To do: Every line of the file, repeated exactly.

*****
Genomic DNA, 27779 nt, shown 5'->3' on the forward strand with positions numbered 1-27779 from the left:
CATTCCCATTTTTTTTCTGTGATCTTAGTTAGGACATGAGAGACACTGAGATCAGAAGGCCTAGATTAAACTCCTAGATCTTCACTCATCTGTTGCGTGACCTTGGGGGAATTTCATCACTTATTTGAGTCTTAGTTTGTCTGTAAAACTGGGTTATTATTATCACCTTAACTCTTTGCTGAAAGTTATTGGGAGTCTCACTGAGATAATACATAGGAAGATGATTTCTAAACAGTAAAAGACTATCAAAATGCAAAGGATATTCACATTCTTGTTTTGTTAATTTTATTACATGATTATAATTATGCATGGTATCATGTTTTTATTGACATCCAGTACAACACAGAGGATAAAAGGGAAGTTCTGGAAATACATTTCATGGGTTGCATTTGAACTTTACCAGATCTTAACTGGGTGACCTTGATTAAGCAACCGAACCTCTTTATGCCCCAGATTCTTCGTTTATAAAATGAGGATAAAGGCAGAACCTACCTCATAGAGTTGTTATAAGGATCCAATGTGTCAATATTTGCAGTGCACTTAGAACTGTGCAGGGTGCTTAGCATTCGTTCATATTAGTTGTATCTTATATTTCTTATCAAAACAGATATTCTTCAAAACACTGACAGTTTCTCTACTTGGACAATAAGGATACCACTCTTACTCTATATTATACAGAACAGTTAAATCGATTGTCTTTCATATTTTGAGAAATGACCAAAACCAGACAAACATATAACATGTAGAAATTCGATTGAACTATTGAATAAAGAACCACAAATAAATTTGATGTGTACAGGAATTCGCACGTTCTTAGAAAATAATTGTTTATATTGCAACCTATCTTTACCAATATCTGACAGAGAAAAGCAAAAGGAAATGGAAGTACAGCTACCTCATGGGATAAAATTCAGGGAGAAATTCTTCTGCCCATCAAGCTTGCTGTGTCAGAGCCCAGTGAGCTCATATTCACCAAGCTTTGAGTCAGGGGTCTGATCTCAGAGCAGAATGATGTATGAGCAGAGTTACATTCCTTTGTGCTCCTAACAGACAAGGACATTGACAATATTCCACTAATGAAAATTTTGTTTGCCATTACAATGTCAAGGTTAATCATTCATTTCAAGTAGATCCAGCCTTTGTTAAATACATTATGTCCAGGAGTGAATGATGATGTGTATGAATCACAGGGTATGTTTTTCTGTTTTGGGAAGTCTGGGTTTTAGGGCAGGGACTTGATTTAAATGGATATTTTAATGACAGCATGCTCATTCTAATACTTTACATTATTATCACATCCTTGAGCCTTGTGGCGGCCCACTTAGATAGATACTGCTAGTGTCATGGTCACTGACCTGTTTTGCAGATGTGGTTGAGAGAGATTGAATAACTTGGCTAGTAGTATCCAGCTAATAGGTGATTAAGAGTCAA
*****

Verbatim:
Genomic DNA, 27779 nt, shown 5'->3' on the forward strand with positions numbered 1-27779 from the left:
CATTCCCATTTTTTTTCTGTGATCTTAGTTAGGACATGAGAGACACTGAGATCAGAAGGCCTAGATTAAACTCCTAGATCTTCACTCATCTGTTGCGTGACCTTGGGGGAATTTCATCACTTATTTGAGTCTTAGTTTGTCTGTAAAACTGGGTTATTATTATCACCTTAACTCTTTGCTGAAAGTTATTGGGAGTCTCACTGAGATAATACATAGGAAGATGATTTCTAAACAGTAAAAGACTATCAAAATGCAAAGGATATTCACATTCTTGTTTTGTTAATTTTATTACATGATTATAATTATGCATGGTATCATGTTTTTATTGACATCCAGTACAACACAGAGGATAAAAGGGAAGTTCTGGAAATACATTTCATGGGTTGCATTTGAACTTTACCAGATCTTAACTGGGTGACCTTGATTAAGCAACCGAACCTCTTTATGCCCCAGATTCTTCGTTTATAAAATGAGGATAAAGGCAGAACCTACCTCATAGAGTTGTTATAAGGATCCAATGTGTCAATATTTGCAGTGCACTTAGAACTGTGCAGGGTGCTTAGCATTCGTTCATATTAGTTGTATCTTATATTTCTTATCAAAACAGATATTCTTCAAAACACTGACAGTTTCTCTACTTGGACAATAAGGATACCACTCTTACTCTATATTATACAGAACAGTTAAATCGATTGTCTTTCATATTTTGAGAAATGACCAAAACCAGACAAACATATAACATGTAGAAATTCGATTGAACTATTGAATAAAGAACCACAAATAAATTTGATGTGTACAGGAATTCGCACGTTCTTAGAAAATAATTGTTTATATTGCAACCTATCTTTACCAATATCTGACAGAGAAAAGCAAAAGGAAATGGAAGTACAGCTACCTCATGGGATAAAATTCAGGGAGAAATTCTTCTGCCCATCAAGCTTGCTGTGTCAGAGCCCAGTGAGCTCATATTCACCAAGCTTTGAGTCAGGGGTCTGATCTCAGAGCAGAATGATGTATGAGCAGAGTTACATTCCTTTGTGCTCCTAACAGACAAGGACATTGACAATATTCCACTAATGAAAATTTTGTTTGCCATTACAATGTCAAGGTTAATCATTCATTTCAAGTAGATCCAGCCTTTGTTAAATACATTATGTCCAGGAGTGAATGATGATGTGTATGAATCACAGGGTATGTTTTTCTGTTTTGGGAAGTCTGGGTTTTAGGGCAGGGACTTGATTTAAATGGATATTTTAATGACAGCATGCTCATTCTAATACTTTACATTATTATCACATCCTTGAGCCTTGTGGCGGCCCACTTAGATAGATACTGCTAGTGTCATGGTCACTGACCTGTTTTGCAGATGTGGTTGAGAGAGATTGAATAACTTGGCTAGTAGTATCCAGCTAATAGGTGATTAAGAGTCAA